Jeff the Woodman – Using the Wood Skills God Gave Him 

Jeff with Sawed Log

Jeff the Woodman displays one of his neatly sawed pieces of wood. He takes pride in perfection; and his woodlot, where he specializes in hardwoods, shows his precise tendency for neat stacks. (Photo by Gaye Bunderson) 

By Gaye Bunderson 

Jeff Grosboll drives a weathered 1981 GMC truck, and when his son tries to talk him into getting something newer, Jeff replies that material things just don’t matter to him. Thankfully, the truck still works, and so does Jeff, despite his somewhat weathered state as well. 

At 73, Grosboll is known by many as Jeff the Woodman or Jeff the Wood Guy. He saws and stacks wood like nobody’s business; he takes pride in the beauty of his logs and the neat stacks of wood varieties that are arranged throughout his lot. 

“I turn bad, crappy-looking wood into good wood,” Jeff said. “I was raised to be a perfectionist; my dad raised me that way.”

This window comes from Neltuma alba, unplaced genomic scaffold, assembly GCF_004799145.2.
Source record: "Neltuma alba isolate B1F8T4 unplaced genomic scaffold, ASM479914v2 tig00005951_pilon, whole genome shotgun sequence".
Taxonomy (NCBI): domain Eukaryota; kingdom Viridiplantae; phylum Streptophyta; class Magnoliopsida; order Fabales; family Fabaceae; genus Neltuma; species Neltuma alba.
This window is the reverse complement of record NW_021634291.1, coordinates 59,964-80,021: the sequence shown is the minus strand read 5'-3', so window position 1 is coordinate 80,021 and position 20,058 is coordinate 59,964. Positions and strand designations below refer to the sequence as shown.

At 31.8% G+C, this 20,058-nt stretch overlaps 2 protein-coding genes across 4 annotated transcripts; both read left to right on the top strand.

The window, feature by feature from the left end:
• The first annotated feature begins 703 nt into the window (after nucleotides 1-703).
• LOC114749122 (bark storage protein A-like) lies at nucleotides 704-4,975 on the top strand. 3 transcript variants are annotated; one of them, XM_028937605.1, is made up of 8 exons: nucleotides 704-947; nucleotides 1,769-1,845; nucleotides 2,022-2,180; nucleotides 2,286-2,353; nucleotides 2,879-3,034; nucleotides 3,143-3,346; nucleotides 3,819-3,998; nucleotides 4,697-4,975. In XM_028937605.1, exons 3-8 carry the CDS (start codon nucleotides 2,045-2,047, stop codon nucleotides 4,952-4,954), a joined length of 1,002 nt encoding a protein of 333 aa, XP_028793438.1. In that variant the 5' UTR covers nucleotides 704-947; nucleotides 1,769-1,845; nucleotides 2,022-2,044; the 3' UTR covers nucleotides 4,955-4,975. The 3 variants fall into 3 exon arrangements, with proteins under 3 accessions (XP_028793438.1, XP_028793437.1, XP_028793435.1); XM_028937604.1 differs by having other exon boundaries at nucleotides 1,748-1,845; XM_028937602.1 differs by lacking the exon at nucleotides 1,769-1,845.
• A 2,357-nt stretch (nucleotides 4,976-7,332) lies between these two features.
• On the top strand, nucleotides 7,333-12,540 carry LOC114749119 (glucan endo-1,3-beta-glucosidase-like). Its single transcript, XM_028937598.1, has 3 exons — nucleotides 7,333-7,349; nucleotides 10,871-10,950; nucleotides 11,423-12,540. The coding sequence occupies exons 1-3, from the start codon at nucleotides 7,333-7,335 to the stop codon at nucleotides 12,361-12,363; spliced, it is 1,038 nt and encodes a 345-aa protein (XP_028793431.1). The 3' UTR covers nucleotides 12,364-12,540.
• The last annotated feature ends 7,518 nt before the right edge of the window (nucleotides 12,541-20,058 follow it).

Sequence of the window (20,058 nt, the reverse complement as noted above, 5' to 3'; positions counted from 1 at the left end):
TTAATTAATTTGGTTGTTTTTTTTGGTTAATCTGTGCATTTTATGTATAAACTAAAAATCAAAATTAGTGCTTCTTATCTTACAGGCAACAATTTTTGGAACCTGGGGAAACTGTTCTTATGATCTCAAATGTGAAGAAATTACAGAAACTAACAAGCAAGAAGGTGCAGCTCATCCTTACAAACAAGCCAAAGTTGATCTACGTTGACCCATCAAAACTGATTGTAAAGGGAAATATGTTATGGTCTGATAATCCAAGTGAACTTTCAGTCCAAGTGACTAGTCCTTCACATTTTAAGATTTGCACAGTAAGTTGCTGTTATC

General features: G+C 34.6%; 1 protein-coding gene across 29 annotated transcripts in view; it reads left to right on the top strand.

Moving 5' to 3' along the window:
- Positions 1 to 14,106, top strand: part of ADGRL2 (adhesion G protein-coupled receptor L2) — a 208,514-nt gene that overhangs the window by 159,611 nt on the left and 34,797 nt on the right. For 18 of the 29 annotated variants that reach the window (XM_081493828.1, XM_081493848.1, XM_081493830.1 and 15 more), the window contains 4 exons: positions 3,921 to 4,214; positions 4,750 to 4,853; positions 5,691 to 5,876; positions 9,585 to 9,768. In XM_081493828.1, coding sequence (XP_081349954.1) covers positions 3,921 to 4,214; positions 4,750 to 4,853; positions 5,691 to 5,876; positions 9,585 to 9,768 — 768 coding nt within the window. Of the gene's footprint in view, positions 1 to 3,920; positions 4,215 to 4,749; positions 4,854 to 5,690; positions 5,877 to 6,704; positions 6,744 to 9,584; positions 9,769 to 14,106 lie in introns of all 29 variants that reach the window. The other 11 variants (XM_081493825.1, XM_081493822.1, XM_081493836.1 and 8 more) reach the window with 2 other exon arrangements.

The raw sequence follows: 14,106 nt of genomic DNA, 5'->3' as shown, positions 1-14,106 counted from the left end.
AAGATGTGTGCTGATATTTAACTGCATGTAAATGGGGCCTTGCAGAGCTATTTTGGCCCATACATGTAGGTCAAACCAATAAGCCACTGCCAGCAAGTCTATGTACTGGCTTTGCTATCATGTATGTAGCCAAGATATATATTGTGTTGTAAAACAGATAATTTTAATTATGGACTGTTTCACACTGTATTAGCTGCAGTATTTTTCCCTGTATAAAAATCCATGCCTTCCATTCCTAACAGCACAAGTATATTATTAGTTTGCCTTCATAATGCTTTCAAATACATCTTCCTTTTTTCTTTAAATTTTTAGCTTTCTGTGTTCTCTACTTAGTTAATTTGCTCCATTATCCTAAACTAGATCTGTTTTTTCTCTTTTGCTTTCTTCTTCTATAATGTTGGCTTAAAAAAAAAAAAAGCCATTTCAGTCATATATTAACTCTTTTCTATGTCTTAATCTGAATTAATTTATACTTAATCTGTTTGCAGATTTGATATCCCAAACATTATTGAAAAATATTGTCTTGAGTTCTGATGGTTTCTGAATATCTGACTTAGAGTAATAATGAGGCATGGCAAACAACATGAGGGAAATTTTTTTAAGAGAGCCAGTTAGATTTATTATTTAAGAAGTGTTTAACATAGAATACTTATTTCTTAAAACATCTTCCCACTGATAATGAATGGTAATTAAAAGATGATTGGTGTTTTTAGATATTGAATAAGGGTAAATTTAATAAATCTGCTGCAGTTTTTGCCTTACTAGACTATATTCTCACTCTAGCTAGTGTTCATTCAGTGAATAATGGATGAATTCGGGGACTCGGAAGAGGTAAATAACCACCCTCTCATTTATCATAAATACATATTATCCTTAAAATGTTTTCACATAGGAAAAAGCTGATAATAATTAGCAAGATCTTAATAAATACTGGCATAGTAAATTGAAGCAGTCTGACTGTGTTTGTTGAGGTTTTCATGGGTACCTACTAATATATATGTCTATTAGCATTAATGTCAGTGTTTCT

His dad was not a wood guy like his son, but Jeff explained that his father would grow a beautiful  garden and then inevitably spot that one tiny little weed that needed to be pulled. 

Jeff was formerly in the landscaping business, but that work bottomed out during the so-called Great Recession. “The economy took a dive 10-15 years ago,” Jeff explained, “and I lost a lot of jobs. People had unused lawn equipment in their garages and realized they could do the yard work themselves and save money.” 

Jeff started selling wood shortly afterward, catering to small-quantity orders such as wood for camping, fire pits, barbecues, and similar uses. His enterprise is called Jeff’s Firewood, and he uses Craigslist and the side of his aged truck to get the word out. 

It’s work that sustains him financially, and Jeff admits that if not for his wood, “I’d be starving and homeless. This is survival for me. I bank every penny I make to survive.” 

But the wood is not really the only thing that sustains him. 

Jeff came to Idaho in 1998, but he was born and raised in California. “I was baptized as a child,” he said, “but later I got in with the wrong people and got into drugs.” 

He married and divorced, but all those years of his life are behind him now; he is drug-free, and his family consists of a 42-year-old son and an 18-year-old granddaughter who is in college.